Rock Products

MAR 2013

Rock Products is the aggregates industry's leading source for market analysis and technology solutions, delivering critical content focusing on aggregates-processing equipment; operational efficiencies; management best practices; comprehensive market

Issue link: https://rock.epubxp.com/i/113289

Contents of this Issue

Navigation

Page 58 of 99

LOADOUT TRANSPORTATION eration will be referenced to the same coordinate sys��� tem and pile limits each time the inventory is per��� formed. Faster Turnaround Speed was the key factor in Vic Coleman���s decision to use H2H���s mobile laser scanning system. Coleman is the CFO at Braen Stone, a New Jersey firm with more than 100 years of involvement in the aggregates indus��� try. Braen uses the physical inventory surveys for both internal and external financial audits. When Coleman first started doing quantity surveys his crews were averaging two sites per week. ���Using the H2H mobile laser scanning system we can do three sites in two days. The speed is remarkable and we have a high degree of confidence in the results,��� Coleman noted. He has seen three or four generations of tech��� nology, and is continually amazed at the pace of change. Coleman recalled, ���I remember when the field crews had to keep the batteries warm with their hands.��� Mobile laser scanning not only speeds up the data col��� lection portion of the workflow, but as compared to the use of aerial photogrammetry, it has led to much faster turnaround of the actual physical quantities. Using point cloud software supplied by the sensor manufac��� turer H2H can reduce the 3D data for that same 20,000 CY stockpile and compute the volumes in a matter of hours. Gary Wall, operations manager for Tilcon Connecticut, a leading supplier of quality crushed stone, hot mix as��� phalt and ready mix concrete throughout the state, noted that, ���H2H typically produces quantities within a couple of days of the survey. They have been providing an excellent overall service.��� that apply to stockpiles and other related facilities such as drawholes, bins, hoppers and surge piles. These reg��� ulations prohibit a worker from standing or walking on a pile when this may expose the person to a hazard. Other regulations require the construction of plat��� forms, staging or safety lines. Laser scanning eliminates the need for anyone to walk on a storage pile and can in the case of mobile scan��� ning keep the survey crew safely inside a vehicle. When the project requires the use of a tripod���mounted scanner the survey crew generally has the flexibility to select locations that are not in harm���s way. The use of mobile laser scanning as a standard method for inventorying aggregate stockpiles in the United States is being addressed by the ASTM ��� the American Society of Testing Materials International. Originally formed in 1904 Committee D05 on Coal and Coke is re��� sponsible for a variety of standards for this industry that have application to aggregate and mineral mining and storage as well. ASTM D6172 was originally developed to standardize photogrammetric measurement procedures for inven��� torying coal and coke stockpiles. Recognizing the im��� portance of laser scanning techniques, as well as GPS this standard is now in the process of being updated to include these game���changing technologies. Richard A. Hisert, Ph.D., principal and Trevor R. Thomas, P.E., are with H2H Associates LLC, based in Troy, N.Y., a consulting firm that provides geologic, hydrogeologic, construction, regulatory and environmental services to private and public clients. H2H began offering laser scanning services to the construction materials industry in 2008 in order to provide more efficient and accurate measuring of their physical inventories. In 2012, H2H visited 130 different sites throughout the Northeast but since the system is so portable they were also able to provide their services in Oklahoma, Missouri and Arkansas as well. In total they surveyed 4,250 stockpiles, averaging 200,000 cu. yd. per site and a total of 34 million cu. yd. inventoried. Improved Safety and Standards Site safety is another factor that leads companies to choose mobile laser scanning over other inventory methods. Wall noted, ���The use of laser scanning, in general, is a safer and more accurate method for inven��� torying stockpiles.��� Safety can be either prescribed in the form of govern��� ment regulations, or desired in the form of company policies that reduce liability, property damage and costly injuries. The U.S. Mine Safety and Health Admin��� istration (MSHA) has issued a number of regulations www.rockproducts.com ROCKproducts ��� MARCH 2013 57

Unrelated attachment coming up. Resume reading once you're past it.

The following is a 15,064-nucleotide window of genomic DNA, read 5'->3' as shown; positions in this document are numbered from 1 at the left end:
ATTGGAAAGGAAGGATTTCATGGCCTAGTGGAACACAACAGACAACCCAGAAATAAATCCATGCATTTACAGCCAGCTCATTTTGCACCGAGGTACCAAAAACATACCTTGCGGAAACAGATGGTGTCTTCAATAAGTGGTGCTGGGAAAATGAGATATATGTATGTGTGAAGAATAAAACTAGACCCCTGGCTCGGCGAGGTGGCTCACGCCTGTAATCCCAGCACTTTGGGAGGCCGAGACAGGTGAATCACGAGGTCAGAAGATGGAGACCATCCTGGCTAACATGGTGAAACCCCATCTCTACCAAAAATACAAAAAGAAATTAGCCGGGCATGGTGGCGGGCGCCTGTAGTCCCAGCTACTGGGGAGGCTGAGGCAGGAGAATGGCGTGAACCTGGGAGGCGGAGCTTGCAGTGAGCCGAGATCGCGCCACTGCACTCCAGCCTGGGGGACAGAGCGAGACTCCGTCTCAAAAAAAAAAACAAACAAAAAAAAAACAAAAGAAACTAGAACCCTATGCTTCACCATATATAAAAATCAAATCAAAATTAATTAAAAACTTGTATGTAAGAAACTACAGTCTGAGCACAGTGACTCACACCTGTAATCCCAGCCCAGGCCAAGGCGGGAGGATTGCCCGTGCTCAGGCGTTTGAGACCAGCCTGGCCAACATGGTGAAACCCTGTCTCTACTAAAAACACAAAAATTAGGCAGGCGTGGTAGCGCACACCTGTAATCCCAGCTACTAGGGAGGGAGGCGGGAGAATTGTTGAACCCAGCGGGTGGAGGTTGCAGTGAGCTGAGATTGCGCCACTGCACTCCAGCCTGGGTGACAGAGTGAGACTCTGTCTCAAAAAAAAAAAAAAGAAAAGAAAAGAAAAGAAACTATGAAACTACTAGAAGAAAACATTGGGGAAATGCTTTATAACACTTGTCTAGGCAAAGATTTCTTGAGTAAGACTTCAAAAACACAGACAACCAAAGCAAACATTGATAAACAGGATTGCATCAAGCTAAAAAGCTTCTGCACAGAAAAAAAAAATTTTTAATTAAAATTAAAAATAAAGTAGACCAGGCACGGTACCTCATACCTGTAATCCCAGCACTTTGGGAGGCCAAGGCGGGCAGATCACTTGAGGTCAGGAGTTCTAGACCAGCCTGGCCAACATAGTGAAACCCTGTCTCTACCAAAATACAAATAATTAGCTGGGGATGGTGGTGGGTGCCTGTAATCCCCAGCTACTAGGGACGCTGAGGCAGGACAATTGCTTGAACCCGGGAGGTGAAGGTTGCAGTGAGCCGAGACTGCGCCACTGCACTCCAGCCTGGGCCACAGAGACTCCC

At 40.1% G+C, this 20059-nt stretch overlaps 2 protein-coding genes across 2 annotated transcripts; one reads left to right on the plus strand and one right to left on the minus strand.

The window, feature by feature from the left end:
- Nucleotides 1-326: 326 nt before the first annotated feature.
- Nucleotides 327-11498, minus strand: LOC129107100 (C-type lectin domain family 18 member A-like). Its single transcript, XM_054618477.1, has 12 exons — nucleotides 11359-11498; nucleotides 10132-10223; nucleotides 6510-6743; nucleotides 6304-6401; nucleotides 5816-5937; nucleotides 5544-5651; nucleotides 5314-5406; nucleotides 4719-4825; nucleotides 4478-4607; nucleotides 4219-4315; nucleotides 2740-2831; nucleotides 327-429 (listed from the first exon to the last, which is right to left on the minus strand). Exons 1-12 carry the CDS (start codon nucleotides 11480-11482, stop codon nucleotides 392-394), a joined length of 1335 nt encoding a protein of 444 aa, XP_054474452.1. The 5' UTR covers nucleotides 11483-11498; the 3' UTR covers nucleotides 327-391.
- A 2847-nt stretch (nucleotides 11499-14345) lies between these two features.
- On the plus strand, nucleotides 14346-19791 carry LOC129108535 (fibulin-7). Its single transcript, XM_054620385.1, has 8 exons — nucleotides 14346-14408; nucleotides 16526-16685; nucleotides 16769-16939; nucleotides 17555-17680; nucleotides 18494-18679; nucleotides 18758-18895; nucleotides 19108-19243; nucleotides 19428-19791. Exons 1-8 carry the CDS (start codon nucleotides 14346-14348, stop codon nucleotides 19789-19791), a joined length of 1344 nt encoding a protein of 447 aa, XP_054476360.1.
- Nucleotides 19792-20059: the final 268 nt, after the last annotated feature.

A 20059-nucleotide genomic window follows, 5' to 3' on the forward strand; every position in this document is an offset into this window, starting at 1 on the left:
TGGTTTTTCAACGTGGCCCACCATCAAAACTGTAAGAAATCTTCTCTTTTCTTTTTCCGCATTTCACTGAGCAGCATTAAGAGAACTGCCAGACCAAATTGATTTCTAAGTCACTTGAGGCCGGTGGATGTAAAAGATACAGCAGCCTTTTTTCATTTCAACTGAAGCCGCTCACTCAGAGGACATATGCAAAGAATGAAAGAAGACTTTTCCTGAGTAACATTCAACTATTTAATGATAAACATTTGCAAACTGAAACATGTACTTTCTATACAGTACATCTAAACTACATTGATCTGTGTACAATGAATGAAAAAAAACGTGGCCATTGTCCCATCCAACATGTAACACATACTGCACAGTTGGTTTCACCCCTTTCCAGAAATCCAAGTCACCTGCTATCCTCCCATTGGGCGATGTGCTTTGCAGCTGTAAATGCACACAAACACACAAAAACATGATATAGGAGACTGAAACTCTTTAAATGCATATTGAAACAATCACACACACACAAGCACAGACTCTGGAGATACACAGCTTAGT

Articles in this issue

Links on this page

Archives of this issue

view archives of Rock Products - MAR 2013